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2017
Asia Needs more Dialogue
Solutions to urban pollution may prove complex
Spread of ESGs could herald new global movement
Investing in quality education is imperative if India wants to reap demographic dividends
China needs to lead in new multi-stakeholder world
China’s B&R initiative leading a resurgence of Asia
Education is key - but long-term: Can we survive?
New wave of robots will be beneficial to all
China needs to continue with its ‘heavy lifting’
Time is right for Chinese firms to invest in Europe
Robots to the rescue for China?
Asian Multinationals are Going Global, But to Where?
China ratchets forward with energy efforts
China’s calm necessary for globalization push
Bridging managerial gaps involves trust-building
China well-placed to power its future through green technology advances
China's new 'springtime' is here
2016
China’s moves show it’s banking on the future
Mindset for action at the G20 summit will be determined by Chinese presidency
Chinese head-hunting intensifies for rare managers that can steer overseas firms
US talk of isolation jars with growing links in Europe and Asia
Electoral rhetoric on global trade not in sync with reality
Is it time to be prudent and consider austerity policies again?
What will we do if we have no oil?
Unlock talent by finding the right fit for a person
The benefits are real and tangible
Trade along China’s ‘One Belt, One Road’ won’t succeed without the currency of trust
Reasons for optimism about the long term
2015
Can big oil go green and win?
Poorer Nations Could Sway Climate Talks
Combating Idleness and Deprivation
How China can be a model of food sustainability for the developing world
Kyoto II – Is it a Done Deal?
A meeting of the two largest economic powers
Why China will experience a 'soft' landing
Beware of superstitions
The Elephant and Dragon move ahead
G-7 target on fossil fuels raises many questions
Why Battle for Net Neutrality in the US Matters Globally
China’s resurgence – the ‘normal new’
Wanted: A managerial culture that embraces cultural differences
China's early education plan a smart investment in the future
The New Normal for China and India
2014
China's infrastructure push offers a sure track to better growth
US-China climate pact a good start, but not quite enough
Rethink the human’s place in the ‘digital revolution’
China springs a carbon surprise
Infrastructure - the invisible hand in full view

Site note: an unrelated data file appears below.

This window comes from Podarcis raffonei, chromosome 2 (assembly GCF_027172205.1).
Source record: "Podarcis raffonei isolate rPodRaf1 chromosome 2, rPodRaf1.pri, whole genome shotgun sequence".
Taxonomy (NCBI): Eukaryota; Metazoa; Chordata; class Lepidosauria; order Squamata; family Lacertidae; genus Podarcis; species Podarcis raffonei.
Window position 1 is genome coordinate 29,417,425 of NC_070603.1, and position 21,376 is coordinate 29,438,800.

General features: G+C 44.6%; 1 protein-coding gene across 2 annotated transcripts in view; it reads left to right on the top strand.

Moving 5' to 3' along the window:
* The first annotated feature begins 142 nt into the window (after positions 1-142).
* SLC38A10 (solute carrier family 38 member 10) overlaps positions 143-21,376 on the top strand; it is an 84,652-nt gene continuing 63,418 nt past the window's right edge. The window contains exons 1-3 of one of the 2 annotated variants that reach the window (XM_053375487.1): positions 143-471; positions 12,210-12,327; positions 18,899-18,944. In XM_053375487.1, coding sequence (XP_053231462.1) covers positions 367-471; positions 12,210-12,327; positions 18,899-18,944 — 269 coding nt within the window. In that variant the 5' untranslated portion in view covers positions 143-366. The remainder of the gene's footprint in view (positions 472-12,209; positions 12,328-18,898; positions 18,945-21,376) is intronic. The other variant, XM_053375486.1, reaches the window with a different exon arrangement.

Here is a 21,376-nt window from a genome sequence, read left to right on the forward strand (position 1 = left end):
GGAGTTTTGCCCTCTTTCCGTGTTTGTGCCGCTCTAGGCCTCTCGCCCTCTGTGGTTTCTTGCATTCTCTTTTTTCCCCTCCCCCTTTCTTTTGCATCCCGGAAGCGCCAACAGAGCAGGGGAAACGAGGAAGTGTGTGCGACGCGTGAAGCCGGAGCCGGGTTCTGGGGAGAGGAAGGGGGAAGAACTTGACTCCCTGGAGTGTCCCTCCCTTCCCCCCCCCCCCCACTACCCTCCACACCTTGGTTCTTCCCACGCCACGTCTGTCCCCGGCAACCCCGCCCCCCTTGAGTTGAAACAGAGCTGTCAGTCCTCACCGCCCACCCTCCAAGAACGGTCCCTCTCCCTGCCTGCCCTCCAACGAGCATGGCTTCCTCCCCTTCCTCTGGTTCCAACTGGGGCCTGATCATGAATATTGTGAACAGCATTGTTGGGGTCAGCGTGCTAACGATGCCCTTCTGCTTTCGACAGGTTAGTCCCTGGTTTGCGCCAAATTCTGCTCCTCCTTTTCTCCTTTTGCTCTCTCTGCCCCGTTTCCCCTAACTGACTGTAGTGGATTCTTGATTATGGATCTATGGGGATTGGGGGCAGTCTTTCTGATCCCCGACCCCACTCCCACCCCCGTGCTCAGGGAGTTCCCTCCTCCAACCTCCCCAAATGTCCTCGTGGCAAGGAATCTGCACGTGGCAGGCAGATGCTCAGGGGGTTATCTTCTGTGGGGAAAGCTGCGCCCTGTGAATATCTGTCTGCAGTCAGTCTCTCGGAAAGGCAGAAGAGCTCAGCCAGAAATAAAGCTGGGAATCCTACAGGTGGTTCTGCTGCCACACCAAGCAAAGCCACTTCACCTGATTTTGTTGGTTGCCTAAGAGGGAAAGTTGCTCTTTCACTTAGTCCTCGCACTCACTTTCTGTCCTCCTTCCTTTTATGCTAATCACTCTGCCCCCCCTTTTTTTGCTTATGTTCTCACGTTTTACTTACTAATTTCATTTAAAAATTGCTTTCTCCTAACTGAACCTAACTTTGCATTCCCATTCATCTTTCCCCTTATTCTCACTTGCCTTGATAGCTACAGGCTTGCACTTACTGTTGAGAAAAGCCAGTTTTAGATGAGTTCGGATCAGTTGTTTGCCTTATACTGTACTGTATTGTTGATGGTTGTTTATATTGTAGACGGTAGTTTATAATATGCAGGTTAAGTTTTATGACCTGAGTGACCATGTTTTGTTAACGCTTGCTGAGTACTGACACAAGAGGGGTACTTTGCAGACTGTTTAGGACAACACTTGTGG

Dialogue vital for survival of Iraqi nation
China must nurture a new generation of beautiful minds
Great expectations in China and India
GM Cereals – The Pros and Corns
Time to be Honest about Our Energy Prospects
Weathering the Storm of Climate Change
Making a Big Decision? Beware of Your Biases
West Deserves Better Logistics Infrastructure
Digital Currencies do Represent the Future
From 'Printed' Houses to Wooden Skyscrapers
It’s time to bail out our schools, not our firms
Solution to India’s housing shortage – print new ones!
And the most promising green technologies of 2014 are ...
Transport infrastructure key to domestic, export growth
Oil stopgaps: Not worth risking
2013
Why the US should grant Edward Snowden amnesty
May we be more optimistic!
China headed for another massive social experiment?
A dialogue that worked
Yes, politicians deserve vacations - because we benefit
NPOs, NGOs invaluable as creators of dialogue
Look closer and ask: Is America reinventing itself?
Boston bombings case underlines need for dialogue
Millennium Development Goals or own goals?
As usual it's about balance - and timing - of course
Chinese strategists make right moves for growth
2012
Preparing for tomorrow
Austerity or growth?
Japan in danger of becoming 'just a place to fly over'
Beware of the business cycle?
An inconvenient truth
Limited offer sale: Buy a country
Where did our money go?
Leading from behind - a year of elections is almost over
Driving towards a green future
Waiting for springtime
Preserve or Perish
Startlingly similar Asia policy for Obama, Romney
Globalisation remains an irresistible trend
Google has the edge in smartphone war
U.S. Braces for China's Rise
Mankind’s General Scourge
The summer holidays are over and nothing has changed!
Put the hidden trillions to work
Making sense of India’s woes and wonders
Storm in a teacup!
Let’s give bad bankers a venue to admit their sins
News is about depth, not puff or velocity
Booming India, but too few toilets
Delayed Court decisions doesn't mean one may continue to play 'Great Game'
We need media to reflect on data and offer public a balanced view
Big polluters can lead in forging common purpose
The weighty issue of choosing a leader
EU-India Relations - Facing similar challenges
Educating with a goal
The Judicial Malaise
We are growing out, but not growing up
EU´s retrenchment enigma
Urbulence in the Eurozone and the effect on SMEs
Skolkovo May Help Russia to Diversify
Make things more effective
Tapping into the Commonwealth connection
Innovative models for public finance
Facebook revolution but Indian style
The feel-good factor
Asian investors - a private equity opportunity
India needs to be taller and stronger
China´s low sales volume...
Nations playing leapfrog
Shafts of sunlight
What webs we weave
As performers go to Davos, the circus steals the show
Can we control the politicians?
 
2011
Europe’s reminiscence
China firms should go for win-win in overseas ventures
Of procrastination...
Making sense of profiteering
Truth about financial mess must be laid bare
Small is also beautiful
China can help Europe with debt crisis
Excising the cancer of global corruption
Education, a critical asset
Arab uprisings set in motion forces of creative destruction
A new era of change
We must ensure better education for all
Beijing wary of bankrolling a lost cause
Asean's re-emergence as a local and global leader